The Government has conceded to Labour’s attempt to force Prime Minister Theresa May to publish the Government’s negotiating plan for Brexit, confirming that it will do so prior to triggering the Article 50 process in March 2017. Keir Starmer, the shadow Brexit secretary for Labour, had put forward a motion for debate today to demand more details about the Government’s strategy. Up to forty Conservative backbenchers had threated to vote with Labour in the debate.
Mrs May has however tabled an amendment to the motion, calling for MPs to respect the wishes of the referendum vote, and agree to triggering Article 50 before the end of March 2017. The SNP is the only party who has confirmed they will vote against the amendment, as it would tie them into approving the triggering of Article 50 without having seen the Government’s negotiation plan. Labour said it would back the timetable, but wanted scrutiny of Brexit plans. Mr Starmer, who will lead today’s debate, called the amendment “a welcome and hugely significant climbdown from the Government”. Labour will be pushing for the Brexit plan to be published in January.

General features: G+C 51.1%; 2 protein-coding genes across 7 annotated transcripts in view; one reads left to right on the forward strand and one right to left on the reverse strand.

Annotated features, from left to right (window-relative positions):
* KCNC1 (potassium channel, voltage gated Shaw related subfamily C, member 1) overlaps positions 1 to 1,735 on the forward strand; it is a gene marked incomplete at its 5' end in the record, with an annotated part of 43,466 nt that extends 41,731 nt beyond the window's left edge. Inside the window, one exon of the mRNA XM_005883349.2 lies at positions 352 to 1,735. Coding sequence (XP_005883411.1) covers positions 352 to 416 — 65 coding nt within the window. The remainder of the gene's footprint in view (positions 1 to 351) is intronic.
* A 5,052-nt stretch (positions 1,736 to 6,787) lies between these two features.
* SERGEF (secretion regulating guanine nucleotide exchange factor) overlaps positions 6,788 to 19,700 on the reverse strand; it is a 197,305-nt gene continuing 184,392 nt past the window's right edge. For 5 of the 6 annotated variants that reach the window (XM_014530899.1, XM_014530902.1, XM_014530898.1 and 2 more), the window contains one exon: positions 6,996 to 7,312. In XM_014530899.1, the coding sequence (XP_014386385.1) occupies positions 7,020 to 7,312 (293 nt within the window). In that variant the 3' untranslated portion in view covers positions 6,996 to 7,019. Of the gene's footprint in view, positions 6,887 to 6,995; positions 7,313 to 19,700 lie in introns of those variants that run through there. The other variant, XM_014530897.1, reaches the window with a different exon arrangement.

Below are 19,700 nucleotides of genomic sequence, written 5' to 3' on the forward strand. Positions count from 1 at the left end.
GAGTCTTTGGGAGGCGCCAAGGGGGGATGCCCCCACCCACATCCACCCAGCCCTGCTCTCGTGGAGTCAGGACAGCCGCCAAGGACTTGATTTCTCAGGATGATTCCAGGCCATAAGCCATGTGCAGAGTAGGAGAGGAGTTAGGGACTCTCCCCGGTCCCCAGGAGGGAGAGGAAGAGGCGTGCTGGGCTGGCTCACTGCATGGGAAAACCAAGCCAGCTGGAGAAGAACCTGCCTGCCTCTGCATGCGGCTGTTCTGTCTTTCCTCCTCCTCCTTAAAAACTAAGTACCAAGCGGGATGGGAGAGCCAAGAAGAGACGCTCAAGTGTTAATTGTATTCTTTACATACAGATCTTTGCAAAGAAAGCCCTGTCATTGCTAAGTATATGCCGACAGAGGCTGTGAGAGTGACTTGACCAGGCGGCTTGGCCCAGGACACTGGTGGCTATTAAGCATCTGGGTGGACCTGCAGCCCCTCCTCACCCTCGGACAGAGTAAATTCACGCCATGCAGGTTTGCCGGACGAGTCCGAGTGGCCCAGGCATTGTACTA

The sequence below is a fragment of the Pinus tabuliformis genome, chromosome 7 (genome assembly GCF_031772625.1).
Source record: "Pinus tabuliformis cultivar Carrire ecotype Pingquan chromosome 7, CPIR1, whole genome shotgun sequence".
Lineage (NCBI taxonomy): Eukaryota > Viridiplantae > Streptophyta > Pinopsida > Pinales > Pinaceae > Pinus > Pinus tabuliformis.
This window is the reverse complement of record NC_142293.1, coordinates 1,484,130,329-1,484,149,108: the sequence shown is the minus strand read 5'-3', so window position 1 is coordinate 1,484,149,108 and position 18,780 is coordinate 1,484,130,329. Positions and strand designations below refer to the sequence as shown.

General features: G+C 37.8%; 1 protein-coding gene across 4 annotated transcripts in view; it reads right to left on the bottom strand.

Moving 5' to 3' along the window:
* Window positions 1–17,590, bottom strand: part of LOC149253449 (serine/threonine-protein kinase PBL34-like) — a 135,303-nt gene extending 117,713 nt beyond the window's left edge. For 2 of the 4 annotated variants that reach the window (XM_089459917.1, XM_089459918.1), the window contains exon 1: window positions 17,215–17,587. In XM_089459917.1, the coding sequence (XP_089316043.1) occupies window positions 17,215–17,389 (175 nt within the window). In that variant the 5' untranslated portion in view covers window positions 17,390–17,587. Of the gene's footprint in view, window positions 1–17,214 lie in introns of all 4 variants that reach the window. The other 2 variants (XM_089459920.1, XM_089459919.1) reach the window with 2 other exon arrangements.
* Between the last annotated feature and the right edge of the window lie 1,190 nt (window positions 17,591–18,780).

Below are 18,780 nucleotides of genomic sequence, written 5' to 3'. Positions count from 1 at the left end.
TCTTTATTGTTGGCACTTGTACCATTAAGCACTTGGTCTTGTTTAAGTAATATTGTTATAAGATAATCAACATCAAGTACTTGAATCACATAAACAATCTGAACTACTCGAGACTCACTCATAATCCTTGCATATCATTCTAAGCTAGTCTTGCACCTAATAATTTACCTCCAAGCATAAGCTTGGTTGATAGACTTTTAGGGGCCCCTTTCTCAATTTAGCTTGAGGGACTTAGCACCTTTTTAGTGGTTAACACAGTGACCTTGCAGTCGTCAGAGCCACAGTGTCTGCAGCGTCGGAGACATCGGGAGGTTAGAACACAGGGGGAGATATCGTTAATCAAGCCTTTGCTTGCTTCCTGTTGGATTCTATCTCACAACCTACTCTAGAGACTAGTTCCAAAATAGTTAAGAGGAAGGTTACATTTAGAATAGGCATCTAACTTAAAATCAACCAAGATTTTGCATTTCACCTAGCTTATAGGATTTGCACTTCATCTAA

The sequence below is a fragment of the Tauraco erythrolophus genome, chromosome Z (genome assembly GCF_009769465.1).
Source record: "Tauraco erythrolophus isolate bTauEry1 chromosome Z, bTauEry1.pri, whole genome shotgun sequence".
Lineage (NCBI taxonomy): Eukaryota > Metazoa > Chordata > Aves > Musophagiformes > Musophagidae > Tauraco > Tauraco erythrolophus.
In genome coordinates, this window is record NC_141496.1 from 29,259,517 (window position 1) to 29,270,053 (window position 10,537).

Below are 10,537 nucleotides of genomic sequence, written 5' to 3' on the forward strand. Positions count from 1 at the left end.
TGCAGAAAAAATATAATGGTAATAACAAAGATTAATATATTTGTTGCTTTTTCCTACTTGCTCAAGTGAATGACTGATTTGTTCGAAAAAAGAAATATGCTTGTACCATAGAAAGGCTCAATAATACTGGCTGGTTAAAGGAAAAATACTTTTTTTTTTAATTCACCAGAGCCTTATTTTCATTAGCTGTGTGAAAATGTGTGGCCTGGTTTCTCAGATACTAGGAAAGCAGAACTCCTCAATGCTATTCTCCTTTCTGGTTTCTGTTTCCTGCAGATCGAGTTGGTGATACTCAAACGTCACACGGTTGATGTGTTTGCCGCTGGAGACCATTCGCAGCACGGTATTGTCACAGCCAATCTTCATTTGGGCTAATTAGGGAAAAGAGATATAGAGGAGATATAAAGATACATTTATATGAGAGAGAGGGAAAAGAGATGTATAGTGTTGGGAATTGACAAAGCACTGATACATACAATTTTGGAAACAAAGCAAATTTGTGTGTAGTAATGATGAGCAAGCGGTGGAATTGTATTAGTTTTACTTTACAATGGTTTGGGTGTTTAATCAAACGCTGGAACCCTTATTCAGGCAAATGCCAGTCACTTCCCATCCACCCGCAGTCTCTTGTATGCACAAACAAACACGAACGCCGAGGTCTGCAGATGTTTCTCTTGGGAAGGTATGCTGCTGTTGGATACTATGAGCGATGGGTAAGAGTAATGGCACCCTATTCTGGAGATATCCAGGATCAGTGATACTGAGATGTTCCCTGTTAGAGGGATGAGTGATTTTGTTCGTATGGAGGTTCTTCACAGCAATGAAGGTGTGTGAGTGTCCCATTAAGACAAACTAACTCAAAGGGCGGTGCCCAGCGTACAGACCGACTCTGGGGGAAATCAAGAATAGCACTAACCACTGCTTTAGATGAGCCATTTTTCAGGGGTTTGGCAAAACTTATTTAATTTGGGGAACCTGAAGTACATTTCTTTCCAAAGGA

The Government has not however agreed providing any specific form of document, with some reports warning that ministers could only offer a line or two of information about the Government’s negotiating strategy. Pro-remain MPs, including some Conservative backbenchers, will today demand the plan constitutes a detailed policy document which fully outlines the form of relationship Britain will seek with the EU.
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